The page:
Reengineer Business Permitting in Texas

State law should require the Texas Department of Commerce (or the successor Commission on Commerce and Labor recommended elsewhere in this report) to reengineer the business permitting process in Texas.

New businesses often consider obtaining permits and licenses in Texas a major problem and a large bureaucratic obstacle. More than 230 separate business/environmental/manufacturing/commercial permits and licenses exist for Texas businesses. Not every permi t or license applies to every business; however, deciphering which ones do apply is tricky since they are adminis tered by more than 40 different state entities. The system, or lack of one, lends itself to inefficiency and hassle for the applicant. This does not encourage business expansion in Texas and is not customer-friendly.

The Texas Department of Commerce (TDOC) currently is responsible for commerce and industrial development in Texas, and its duties include helping Texas businesses obtain permits and licenses. TDOC has been charged with recommending elimination, consolidati on, simplification, expedition or other improvements to the permitting and licensing procedures. 1 At present, though, the TDOC Office of Regulatory Assistance is essentially a source of information. The state does not have a central location for obtaining basic business permits.

TDOC has made improvements in the state permitting process by implementing the Regulatory Assistance Program. Publication of A Guide to Texas Business Licenses and Permits is one way that the agency attempts to organize the permitting and licensing process. 2 It al so implemented a comprehensive permit application in which the applicant completes a form, providing necessary information for determining what permits may be needed. TDOC then notifies the agencies with possible permit jurisdiction. The agencies have 25 d ays to inform TDOC whether or not a permit from their office is required. Depending on the response, TDOC then provides applications for the appropriate permits to the applicant. Although these activities have helped start-up businesses in Texas, more cons olidation is possible to create a simple, customer-friendly permitting system that encourages business development in Texas.

Other states have permit assistance programs. One example is New York s State Office of Business Permit and Regulatory Assistance. The office not only offers permit assistance, but has two regulatory review and reform programs. The review program examines pending regulatory legislation and rules to determine if they are written clearly, if the regulation is fair, if it duplicates e xisting regulation and if it is authorized by law. The reform program examines current regulation to determine its effect on businesses and if the regulation is necessary.

The staff reviews the permit issuing reports of all regulatory agencies. Sometimes they have found permits that have not been issued in years. These permits are examined to determine if they are still needed and what needs to change if they are retained. T he office also reviews fees to be sure that they mutually benefit the state and industries. This office s functions are subject to sunset review every three years to assure that regulations are being streamlined.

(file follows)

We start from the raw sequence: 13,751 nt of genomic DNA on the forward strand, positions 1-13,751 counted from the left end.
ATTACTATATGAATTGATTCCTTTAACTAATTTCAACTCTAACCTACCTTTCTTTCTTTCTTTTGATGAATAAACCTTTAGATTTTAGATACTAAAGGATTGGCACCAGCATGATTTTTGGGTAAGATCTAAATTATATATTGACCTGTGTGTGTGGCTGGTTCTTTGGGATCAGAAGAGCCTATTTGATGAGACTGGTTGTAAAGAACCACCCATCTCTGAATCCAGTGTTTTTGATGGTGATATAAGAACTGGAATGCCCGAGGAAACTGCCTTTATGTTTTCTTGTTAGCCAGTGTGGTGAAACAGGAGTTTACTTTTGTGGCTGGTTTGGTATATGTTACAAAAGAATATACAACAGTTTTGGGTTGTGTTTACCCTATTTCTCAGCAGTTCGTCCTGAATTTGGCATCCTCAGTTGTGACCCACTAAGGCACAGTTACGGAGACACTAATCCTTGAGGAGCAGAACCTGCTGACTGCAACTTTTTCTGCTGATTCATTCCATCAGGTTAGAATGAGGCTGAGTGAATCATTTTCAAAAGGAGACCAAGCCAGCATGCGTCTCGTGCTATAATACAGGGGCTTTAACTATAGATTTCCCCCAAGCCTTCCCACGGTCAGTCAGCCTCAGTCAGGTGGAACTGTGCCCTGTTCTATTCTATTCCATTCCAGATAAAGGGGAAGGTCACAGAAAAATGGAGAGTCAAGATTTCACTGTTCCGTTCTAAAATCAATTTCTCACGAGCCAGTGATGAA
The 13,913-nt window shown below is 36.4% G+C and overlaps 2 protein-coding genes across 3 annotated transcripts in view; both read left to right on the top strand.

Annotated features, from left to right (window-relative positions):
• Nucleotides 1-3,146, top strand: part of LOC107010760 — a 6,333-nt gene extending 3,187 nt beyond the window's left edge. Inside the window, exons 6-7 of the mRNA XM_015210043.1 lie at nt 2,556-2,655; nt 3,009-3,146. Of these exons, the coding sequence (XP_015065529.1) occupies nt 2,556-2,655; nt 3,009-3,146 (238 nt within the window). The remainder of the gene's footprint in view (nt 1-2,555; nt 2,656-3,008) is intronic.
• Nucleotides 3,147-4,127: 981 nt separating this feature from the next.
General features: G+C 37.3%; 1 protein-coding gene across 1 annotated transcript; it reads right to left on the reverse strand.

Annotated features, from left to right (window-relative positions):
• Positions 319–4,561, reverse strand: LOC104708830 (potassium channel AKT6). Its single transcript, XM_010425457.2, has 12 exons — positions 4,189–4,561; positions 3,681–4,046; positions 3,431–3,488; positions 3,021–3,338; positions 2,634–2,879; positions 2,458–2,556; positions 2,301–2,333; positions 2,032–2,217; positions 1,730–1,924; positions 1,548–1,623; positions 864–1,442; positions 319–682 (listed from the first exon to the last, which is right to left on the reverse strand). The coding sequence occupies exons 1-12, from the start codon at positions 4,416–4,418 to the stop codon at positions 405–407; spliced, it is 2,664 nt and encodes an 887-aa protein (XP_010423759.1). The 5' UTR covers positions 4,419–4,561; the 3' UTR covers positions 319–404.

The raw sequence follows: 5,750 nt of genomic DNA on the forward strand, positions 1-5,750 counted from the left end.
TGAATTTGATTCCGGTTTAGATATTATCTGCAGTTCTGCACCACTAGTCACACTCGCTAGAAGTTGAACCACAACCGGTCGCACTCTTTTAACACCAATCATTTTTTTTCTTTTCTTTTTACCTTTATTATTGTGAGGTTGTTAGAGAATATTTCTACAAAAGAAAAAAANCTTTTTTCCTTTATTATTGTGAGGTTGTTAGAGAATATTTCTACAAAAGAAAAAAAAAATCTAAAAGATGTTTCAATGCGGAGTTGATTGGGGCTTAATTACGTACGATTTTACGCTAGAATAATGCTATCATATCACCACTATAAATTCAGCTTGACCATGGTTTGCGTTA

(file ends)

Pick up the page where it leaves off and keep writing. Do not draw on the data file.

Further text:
The business permitting process should be reengineered to move toward the goal of creating a one-stop permitting process. This should be the responsibility of the Texas Department of Commerce (TDOC) (or Commerce and Labor, proposed successor to TDOC, recom mended elsewhere in this report).

The agency should review the state s business permitting process to i dentify duplication, shorten cycle times, reduce paper flow and improve customer service. Strengthening the statute in this area would allow the agency to more responsibly complete its mandate, the goal of which should be to move the state towards a one-stop permitting process. The agency should consult with business groups for customer feedback. Additionally, the agency should work with other agencies involved in permitting to coordinate the review. The statute should require agencies to cooperate in bot h the reengineering and implementation of improvements. Additionally, the statute should require reports on the reengineering effort. Any non-statutory improvements should be completed by September 1, 1994. The agency should be required to present any reco mmended statutory changes to the 74th Legislature by January 1, 1995.

TDOC currently has a computer information and referral network called the Texas Marketplace. This system provides information on a user-friendly, menu-driven data retrieval system. Th e computer can be accessed by businesses through a modem and their own computer or by going to one of more than 50 Small Business Development Centers located in Texas. This could be one vehicle for providing one-stop permit information to locations outside of Austin.

TDOC already has the authority to recommend changes to permit procedures. A reengineering project with the cooperation of other agencies would result in an improved and streamlined permit application process. This improved cu stomer service will result in easier business startups and will encourage economic development in Texas.

Fiscal Impact
There is no fiscal impact as a result of this recommendation.

1 Tex. Gov. Code Ann. Sec. 481.123 (Vernon 1989).
2 Texas Department of Commerce, A Guide to Texas Business Licenses and Permits (Austin, Texas, June 1992).